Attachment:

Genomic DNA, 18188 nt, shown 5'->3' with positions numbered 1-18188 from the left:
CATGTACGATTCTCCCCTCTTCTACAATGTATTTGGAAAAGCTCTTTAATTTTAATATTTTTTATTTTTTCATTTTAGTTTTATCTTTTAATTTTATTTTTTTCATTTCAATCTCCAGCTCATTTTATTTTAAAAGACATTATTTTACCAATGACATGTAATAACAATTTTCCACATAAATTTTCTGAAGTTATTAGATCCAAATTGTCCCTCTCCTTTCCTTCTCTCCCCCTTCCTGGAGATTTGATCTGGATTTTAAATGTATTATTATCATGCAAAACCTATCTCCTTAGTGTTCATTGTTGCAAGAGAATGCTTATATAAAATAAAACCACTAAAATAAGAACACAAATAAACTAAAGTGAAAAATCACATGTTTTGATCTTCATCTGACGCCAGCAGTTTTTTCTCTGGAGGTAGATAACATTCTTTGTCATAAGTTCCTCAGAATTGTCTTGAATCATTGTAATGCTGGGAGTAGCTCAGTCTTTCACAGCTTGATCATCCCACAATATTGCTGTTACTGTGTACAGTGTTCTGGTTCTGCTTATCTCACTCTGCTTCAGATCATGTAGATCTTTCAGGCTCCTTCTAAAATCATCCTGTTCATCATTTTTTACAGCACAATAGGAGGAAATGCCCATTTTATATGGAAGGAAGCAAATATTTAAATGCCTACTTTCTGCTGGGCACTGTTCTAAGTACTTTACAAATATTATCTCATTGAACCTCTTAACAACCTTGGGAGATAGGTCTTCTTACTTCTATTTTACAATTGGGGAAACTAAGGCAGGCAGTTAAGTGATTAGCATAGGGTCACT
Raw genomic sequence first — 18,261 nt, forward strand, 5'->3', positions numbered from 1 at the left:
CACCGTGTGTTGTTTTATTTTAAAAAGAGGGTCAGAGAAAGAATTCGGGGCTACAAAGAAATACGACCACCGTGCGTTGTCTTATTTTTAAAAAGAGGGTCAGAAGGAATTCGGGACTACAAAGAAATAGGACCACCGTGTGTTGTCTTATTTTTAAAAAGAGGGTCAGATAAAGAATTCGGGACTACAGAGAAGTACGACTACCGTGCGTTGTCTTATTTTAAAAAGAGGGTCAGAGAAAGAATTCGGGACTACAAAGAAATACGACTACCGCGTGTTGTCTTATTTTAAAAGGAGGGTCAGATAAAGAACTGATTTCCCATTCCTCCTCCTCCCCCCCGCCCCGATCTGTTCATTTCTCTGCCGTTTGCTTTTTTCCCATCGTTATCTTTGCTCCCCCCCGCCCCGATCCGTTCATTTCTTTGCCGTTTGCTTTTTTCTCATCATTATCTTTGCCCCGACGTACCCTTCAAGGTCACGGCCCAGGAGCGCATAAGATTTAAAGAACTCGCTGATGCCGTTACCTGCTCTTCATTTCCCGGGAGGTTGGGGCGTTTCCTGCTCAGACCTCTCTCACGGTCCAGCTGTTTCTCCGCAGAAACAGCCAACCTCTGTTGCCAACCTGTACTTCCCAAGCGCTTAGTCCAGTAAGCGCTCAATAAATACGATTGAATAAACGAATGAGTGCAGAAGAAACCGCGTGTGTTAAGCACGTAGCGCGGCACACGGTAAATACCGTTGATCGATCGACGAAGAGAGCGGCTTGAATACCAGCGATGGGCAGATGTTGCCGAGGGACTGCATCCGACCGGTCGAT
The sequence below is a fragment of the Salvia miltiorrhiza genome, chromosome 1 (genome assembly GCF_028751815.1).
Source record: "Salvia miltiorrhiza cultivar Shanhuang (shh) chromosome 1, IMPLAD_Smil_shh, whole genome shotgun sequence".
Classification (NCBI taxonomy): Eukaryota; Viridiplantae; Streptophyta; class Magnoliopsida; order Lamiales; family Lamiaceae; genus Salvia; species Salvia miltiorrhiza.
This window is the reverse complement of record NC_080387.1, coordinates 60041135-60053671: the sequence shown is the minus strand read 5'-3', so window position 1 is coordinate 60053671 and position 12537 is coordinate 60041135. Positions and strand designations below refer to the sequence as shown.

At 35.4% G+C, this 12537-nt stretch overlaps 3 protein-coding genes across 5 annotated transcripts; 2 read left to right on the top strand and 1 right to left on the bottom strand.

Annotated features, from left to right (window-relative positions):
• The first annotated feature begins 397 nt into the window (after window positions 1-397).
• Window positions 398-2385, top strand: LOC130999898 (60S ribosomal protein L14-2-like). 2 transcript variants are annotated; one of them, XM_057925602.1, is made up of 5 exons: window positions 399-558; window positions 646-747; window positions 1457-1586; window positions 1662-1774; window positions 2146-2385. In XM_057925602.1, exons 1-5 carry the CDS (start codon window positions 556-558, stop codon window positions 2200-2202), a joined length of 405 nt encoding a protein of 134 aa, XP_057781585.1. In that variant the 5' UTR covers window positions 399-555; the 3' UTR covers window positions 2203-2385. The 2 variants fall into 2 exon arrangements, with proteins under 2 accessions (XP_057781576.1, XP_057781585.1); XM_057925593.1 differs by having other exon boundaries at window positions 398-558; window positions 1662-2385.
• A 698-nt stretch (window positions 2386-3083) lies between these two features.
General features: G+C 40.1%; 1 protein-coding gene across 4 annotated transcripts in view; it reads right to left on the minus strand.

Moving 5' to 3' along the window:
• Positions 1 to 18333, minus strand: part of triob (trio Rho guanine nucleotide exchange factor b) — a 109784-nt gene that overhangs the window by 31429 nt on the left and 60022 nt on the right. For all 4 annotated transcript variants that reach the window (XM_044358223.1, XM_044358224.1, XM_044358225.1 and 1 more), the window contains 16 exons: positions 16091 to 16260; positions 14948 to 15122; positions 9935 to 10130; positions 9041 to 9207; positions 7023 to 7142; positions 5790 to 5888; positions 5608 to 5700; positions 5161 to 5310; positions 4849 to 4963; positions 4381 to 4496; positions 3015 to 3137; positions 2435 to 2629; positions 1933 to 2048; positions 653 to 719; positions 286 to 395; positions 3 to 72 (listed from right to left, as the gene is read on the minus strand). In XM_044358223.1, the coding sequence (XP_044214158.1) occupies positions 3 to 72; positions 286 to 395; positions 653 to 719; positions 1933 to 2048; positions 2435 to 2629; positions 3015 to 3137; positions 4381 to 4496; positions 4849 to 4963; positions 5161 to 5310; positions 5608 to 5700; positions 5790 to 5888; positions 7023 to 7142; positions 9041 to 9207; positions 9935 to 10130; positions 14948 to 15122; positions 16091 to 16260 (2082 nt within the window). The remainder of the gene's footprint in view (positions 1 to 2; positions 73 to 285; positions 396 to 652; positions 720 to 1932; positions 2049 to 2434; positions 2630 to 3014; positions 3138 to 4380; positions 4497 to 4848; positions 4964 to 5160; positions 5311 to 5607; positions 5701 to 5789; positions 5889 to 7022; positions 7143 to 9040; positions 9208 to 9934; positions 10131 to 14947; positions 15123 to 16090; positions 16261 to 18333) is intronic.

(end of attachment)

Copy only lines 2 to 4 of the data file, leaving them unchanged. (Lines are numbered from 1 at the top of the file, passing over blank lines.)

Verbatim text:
CATGTACGATTCTCCCCTCTTCTACAATGTATTTGGAAAAGCTCTTTAATTTTAATATTTTTTATTTTTTCATTTTAGTTTTATCTTTTAATTTTATTTTTTTCATTTCAATCTCCAGCTCATTTTATTTTAAAAGACATTATTTTACCAATGACATGTAATAACAATTTTCCACATAAATTTTCTGAAGTTATTAGATCCAAATTGTCCCTCTCCTTTCCTTCTCTCCCCCTTCCTGGAGATTTGATCTGGATTTTAAATGTATTATTATCATGCAAAACCTATCTCCTTAGTGTTCATTGTTGCAAGAGAATGCTTATATAAAATAAAACCACTAAAATAAGAACACAAATAAACTAAAGTGAAAAATCACATGTTTTGATCTTCATCTGACGCCAGCAGTTTTTTCTCTGGAGGTAGATAACATTCTTTGTCATAAGTTCCTCAGAATTGTCTTGAATCATTGTAATGCTGGGAGTAGCTCAGTCTTTCACAGCTTGATCATCCCACAATATTGCTGTTACTGTGTACAGTGTTCTGGTTCTGCTTATCTCACTCTGCTTCAGATCATGTAGATCTTTCAGGCTCCTTCTAAAATCATCCTGTTCATCATTTTTTACAGCACAATAGGAGGAAATGCCCATTTTATATGGAAGGAAGCAAATATTTAAATGCCTACTTTCTGCTGGGCACTGTTCTAAGTACTTTACAAATATTATCTCATTGAACCTCTTAACAACCTTGGGAGATAGGTCTTCTTACTTCTATTTTACAATTGGGGAAACTAAGGCAGGCAGTTAAGTGATTAGCATAGGGTCACT
Raw genomic sequence first — 18,261 nt, forward strand, 5'->3', positions numbered from 1 at the left:
CACCGTGTGTTGTTTTATTTTAAAAAGAGGGTCAGAGAAAGAATTCGGGGCTACAAAGAAATACGACCACCGTGCGTTGTCTTATTTTTAAAAAGAGGGTCAGAAGGAATTCGGGACTACAAAGAAATAGGACCACCGTGTGTTGTCTTATTTTTAAAAAGAGGGTCAGATAAAGAATTCGGGACTACAGAGAAGTACGACTACCGTGCGTTGTCTTATTTTAAAAAGAGGGTCAGAGAAAGAATTCGGGACTACAAAGAAATACGACTACCGCGTGTTGTCTTATTTTAAAAGGAGGGTCAGATAAAGAACTGATTTCCCATTCCTCCTCCTCCCCCCCGCCCCGATCTGTTCATTTCTCTGCCGTTTGCTTTTTTCCCATCGTTATCTTTGCTCCCCCCCGCCCCGATCCGTTCATTTCTTTGCCGTTTGCTTTTTTCTCATCATTATCTTTGCCCCGACGTACCCTTCAAGGTCACGGCCCAGGAGCGCATAAGATTTAAAGAACTCGCTGATGCCGTTACCTGCTCTTCATTTCCCGGGAGGTTGGGGCGTTTCCTGCTCAGACCTCTCTCACGGTCCAGCTGTTTCTCCGCAGAAACAGCCAACCTCTGTTGCCAACCTGTACTTCCCAAGCGCTTAGTCCAGTAAGCGCTCAATAAATACGATTGAATAAACGAATGAGTGCAGAAGAAACCGCGTGTGTTAAGCACGTAGCGCGGCACACGGTAAATACCGTTGATCGATCGACGAAGAGAGCGGCTTGAATACCAGCGATGGGCAGATGTTGCCGAGGGACTGCATCCGACCGGTCGAT